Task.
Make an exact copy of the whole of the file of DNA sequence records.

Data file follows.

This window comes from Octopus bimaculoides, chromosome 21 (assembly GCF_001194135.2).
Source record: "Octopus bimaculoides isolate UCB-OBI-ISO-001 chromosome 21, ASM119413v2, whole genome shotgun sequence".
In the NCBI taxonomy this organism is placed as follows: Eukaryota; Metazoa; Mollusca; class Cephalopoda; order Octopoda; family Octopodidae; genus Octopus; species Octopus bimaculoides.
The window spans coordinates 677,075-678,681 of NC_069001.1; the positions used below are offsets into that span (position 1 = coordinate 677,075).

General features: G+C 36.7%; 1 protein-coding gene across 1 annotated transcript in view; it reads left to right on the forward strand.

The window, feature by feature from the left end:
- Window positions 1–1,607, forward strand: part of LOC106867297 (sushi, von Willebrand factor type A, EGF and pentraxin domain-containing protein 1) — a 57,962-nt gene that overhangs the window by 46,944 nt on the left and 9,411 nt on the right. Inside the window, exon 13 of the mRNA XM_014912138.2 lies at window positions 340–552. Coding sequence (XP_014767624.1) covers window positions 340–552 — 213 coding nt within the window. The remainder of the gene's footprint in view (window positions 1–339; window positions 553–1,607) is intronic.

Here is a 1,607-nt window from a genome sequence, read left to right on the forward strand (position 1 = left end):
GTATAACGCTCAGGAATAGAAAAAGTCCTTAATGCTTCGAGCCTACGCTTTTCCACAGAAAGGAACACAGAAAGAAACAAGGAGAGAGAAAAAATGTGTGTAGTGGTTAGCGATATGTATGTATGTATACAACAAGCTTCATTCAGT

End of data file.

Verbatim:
This window comes from Octopus bimaculoides, chromosome 21 (assembly GCF_001194135.2).
Source record: "Octopus bimaculoides isolate UCB-OBI-ISO-001 chromosome 21, ASM119413v2, whole genome shotgun sequence".
In the NCBI taxonomy this organism is placed as follows: Eukaryota; Metazoa; Mollusca; class Cephalopoda; order Octopoda; family Octopodidae; genus Octopus; species Octopus bimaculoides.
The window spans coordinates 677,075-678,681 of NC_069001.1; the positions used below are offsets into that span (position 1 = coordinate 677,075).

General features: G+C 36.7%; 1 protein-coding gene across 1 annotated transcript in view; it reads left to right on the forward strand.

The window, feature by feature from the left end:
- Window positions 1–1,607, forward strand: part of LOC106867297 (sushi, von Willebrand factor type A, EGF and pentraxin domain-containing protein 1) — a 57,962-nt gene that overhangs the window by 46,944 nt on the left and 9,411 nt on the right. Inside the window, exon 13 of the mRNA XM_014912138.2 lies at window positions 340–552. Coding sequence (XP_014767624.1) covers window positions 340–552 — 213 coding nt within the window. The remainder of the gene's footprint in view (window positions 1–339; window positions 553–1,607) is intronic.

Here is a 1,607-nt window from a genome sequence, read left to right on the forward strand (position 1 = left end):
GTATAACGCTCAGGAATAGAAAAAGTCCTTAATGCTTCGAGCCTACGCTTTTCCACAGAAAGGAACACAGAAAGAAACAAGGAGAGAGAAAAAATGTGTGTAGTGGTTAGCGATATGTATGTATGTATACAACAAGCTTCATTCAGT